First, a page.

Rush Street Interactive (RSI) and Penn National Gaming have announced a 20-year partnership that gives Rush Street an opportunity to bring its BetRivers online casino and sports betting platform to Maryland.
Under the deal, if the state allows multiple skins for license holders, BetRivers would piggyback off Penn National. This would also be the case in other states featured in the agreement, including Missouri, Ohio and Texas. Of course, all of this is subject to regulatory and licensing approval, according to a press release. Following the launch of the skins, RSI will compensate Penn National for market access.
In Maryland, legislators are currently hashing out the details of the state’s sports betting launch after voters approved of the measure in November. Missouri and Ohio lawmakers are also considering bills that would allow for retail and online sportsbooks in their states.
“We are pleased to gain potential market access to three new states as we continue the execution of our strategy to gain access and bring our best-in-class online gaming offerings to key markets across the United States,” Richard Schwartz, president of Rush Street, said in a statement.
“The addition of Ohio, Maryland and Missouri to our market access portfolio, specifically, builds on RSI’s success in neighboring states and will create enhanced marketing efficiencies for our BetRivers.com brand.”
Rush Street eager to expand BetRivers reach
Rush Street first launched its online gaming site in New Jersey in September 2016. It now operates online gaming in eight states:
- New Jersey
In addition to the BetRivers online casino and sports betting platform, RSI offers immersive social gaming options and provides retail betting services.
Another key aspect of the partnership allows Penn National to enter the highly sought-after New York market through the Rivers Casino & Resort in Schenectady. The deal gives Penn National second-skin access in New York should lawmakers allow license holders to launch multiple skins.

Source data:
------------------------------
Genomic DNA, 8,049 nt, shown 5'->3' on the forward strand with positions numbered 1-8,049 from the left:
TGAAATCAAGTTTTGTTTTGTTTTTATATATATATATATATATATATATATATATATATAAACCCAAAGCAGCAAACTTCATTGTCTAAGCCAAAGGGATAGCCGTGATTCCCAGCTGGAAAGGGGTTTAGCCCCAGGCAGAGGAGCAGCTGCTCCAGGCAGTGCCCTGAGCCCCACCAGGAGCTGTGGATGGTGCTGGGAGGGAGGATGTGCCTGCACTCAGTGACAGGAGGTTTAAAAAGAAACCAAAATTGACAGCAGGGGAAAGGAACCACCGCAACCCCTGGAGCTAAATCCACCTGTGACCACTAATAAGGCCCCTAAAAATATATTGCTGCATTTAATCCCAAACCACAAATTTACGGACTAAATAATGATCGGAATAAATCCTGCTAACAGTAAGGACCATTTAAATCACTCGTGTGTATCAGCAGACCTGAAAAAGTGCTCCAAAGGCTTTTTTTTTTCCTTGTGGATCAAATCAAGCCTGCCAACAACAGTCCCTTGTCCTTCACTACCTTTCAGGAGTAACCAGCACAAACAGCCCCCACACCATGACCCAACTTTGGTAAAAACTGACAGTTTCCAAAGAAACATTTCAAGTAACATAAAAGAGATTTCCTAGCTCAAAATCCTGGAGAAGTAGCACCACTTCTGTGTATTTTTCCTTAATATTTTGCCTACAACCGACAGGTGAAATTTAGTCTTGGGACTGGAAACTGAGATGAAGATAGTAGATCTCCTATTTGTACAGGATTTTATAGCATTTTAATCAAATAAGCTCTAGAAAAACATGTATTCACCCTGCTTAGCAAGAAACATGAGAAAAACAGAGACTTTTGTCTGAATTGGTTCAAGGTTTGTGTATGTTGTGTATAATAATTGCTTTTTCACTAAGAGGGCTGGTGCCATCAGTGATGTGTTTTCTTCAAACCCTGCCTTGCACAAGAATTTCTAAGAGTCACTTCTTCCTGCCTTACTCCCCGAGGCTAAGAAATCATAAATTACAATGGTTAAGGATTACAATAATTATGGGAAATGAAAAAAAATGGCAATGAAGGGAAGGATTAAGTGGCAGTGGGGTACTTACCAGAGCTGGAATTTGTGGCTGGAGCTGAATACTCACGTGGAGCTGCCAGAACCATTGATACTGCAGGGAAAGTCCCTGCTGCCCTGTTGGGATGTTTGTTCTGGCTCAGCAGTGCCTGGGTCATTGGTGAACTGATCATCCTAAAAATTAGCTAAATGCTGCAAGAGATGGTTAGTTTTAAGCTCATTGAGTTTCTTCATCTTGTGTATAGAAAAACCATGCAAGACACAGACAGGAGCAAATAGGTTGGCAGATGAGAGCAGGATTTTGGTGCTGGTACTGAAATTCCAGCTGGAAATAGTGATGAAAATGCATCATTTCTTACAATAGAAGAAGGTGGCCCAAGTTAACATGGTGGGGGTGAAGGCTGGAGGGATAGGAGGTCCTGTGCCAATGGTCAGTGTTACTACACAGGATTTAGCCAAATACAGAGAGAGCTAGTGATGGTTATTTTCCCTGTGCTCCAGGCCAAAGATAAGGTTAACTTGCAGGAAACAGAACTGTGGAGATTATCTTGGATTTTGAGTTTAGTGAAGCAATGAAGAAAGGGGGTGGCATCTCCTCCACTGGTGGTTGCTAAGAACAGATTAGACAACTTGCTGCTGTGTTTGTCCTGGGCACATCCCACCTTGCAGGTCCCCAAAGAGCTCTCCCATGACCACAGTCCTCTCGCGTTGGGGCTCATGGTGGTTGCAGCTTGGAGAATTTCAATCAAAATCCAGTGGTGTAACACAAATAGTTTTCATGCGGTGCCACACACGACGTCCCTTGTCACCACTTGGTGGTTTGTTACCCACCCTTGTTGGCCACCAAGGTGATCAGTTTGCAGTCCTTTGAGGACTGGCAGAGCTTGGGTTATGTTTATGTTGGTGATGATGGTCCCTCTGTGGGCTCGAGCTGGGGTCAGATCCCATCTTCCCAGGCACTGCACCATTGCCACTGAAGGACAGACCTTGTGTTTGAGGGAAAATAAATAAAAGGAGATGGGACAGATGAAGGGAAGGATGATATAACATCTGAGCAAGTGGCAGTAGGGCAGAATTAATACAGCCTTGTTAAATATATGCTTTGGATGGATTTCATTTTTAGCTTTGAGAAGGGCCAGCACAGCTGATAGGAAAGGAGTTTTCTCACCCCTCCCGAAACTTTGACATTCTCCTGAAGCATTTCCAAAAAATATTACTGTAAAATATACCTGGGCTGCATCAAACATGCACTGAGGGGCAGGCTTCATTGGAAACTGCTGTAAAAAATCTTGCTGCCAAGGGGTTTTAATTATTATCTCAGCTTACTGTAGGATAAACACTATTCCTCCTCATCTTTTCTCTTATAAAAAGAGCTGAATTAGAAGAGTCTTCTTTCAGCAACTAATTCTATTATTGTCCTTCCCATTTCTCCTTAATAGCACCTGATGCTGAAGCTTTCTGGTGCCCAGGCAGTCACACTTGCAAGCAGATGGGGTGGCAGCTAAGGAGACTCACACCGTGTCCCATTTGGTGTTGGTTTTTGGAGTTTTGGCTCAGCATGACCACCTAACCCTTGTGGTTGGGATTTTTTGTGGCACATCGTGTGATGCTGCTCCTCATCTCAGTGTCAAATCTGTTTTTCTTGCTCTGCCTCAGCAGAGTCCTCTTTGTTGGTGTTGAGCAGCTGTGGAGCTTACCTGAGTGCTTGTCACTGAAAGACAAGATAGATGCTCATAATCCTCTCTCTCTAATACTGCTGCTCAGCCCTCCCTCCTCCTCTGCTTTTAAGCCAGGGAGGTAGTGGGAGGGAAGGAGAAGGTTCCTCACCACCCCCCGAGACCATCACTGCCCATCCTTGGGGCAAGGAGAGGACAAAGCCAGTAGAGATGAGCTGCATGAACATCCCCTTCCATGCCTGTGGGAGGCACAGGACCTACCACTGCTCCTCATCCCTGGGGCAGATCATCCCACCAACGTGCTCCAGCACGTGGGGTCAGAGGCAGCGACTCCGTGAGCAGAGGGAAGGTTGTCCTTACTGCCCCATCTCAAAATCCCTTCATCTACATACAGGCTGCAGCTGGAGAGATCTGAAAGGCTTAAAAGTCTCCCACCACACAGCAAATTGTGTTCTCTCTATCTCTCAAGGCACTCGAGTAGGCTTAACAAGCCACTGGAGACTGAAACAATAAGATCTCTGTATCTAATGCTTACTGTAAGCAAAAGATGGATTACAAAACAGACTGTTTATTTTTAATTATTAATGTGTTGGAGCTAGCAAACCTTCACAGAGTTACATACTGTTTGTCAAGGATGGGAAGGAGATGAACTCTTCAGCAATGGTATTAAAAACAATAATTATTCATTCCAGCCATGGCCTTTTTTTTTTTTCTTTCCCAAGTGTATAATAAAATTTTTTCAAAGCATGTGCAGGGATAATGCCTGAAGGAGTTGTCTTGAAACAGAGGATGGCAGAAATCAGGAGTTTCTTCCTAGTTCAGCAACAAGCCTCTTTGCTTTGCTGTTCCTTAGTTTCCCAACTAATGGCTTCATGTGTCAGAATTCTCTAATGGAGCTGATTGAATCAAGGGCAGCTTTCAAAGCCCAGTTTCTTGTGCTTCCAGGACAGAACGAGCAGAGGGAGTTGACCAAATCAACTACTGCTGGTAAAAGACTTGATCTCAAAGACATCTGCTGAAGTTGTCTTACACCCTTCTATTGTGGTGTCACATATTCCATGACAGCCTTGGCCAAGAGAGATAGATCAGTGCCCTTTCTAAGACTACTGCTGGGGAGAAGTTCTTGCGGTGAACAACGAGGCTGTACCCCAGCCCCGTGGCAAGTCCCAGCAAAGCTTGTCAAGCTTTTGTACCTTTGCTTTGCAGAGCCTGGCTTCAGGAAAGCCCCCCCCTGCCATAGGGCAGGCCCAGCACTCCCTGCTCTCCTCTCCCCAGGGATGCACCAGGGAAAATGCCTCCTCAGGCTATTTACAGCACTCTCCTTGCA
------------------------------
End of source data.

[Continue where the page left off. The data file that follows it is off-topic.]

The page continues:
Sports betting is only available in New York at the state’s casinos. But mobile sports betting may be approved as soon as this year.
Penn National and Barstool Sports in Maryland
Penn National has been a major sports betting player in states that have legalized and launched online gaming. This is due in part to its highly publicized alignment with the Barstool Sports brand.
In February 2020, Penn National partnered with Barstool Sports to launch the Barstool Sportsbook, which is now available for bettors in Pennsylvania and Michigan. Reports have indicated that the Barstool app could be live in as many as 10 states by the end of 2021.
Penn National demonstrated its interest in the soon-to-launch Maryland online gaming market in December 2020 when it acquired Hollywood Casino Perryville for $31.1 million – a property it had divested from in 2013.
With the Hollywood Casino back under operation with Penn National, Barstool may now have the opportunity to open a branded sportsbook at the location and has access to launch its sportsbook platform in the state.
Penn National originally helped develop the Cecil County casino, which was the first to operate in Maryland in 2010.
The state of sports betting in Maryland
Maryland legislators are still crafting the framework for how sports betting will operate in the state.
House Speaker Adrienne A. Jones and others have indicated a desire for the licenses to be awarded equitably and to include minority-owned sports betting facilities. But many questions remain as to how many licenses will be awarded initially and for what physical locations.
It is also unknown when Maryland residents will be able to begin placing wagers. However, lawmakers have suggested sportsbooks may be up and running in advance of the 2021 NFL season.
The Speaker’s initial proposal has called for sports betting at a variety of locations in the state, including:
- Six casinos
- Three racetrack properties
- M&T Bank Stadium
- FedEx Field
- Oriole Park at Camden Yards
Smaller properties, such as restaurants and bars, may also be included in the final plan.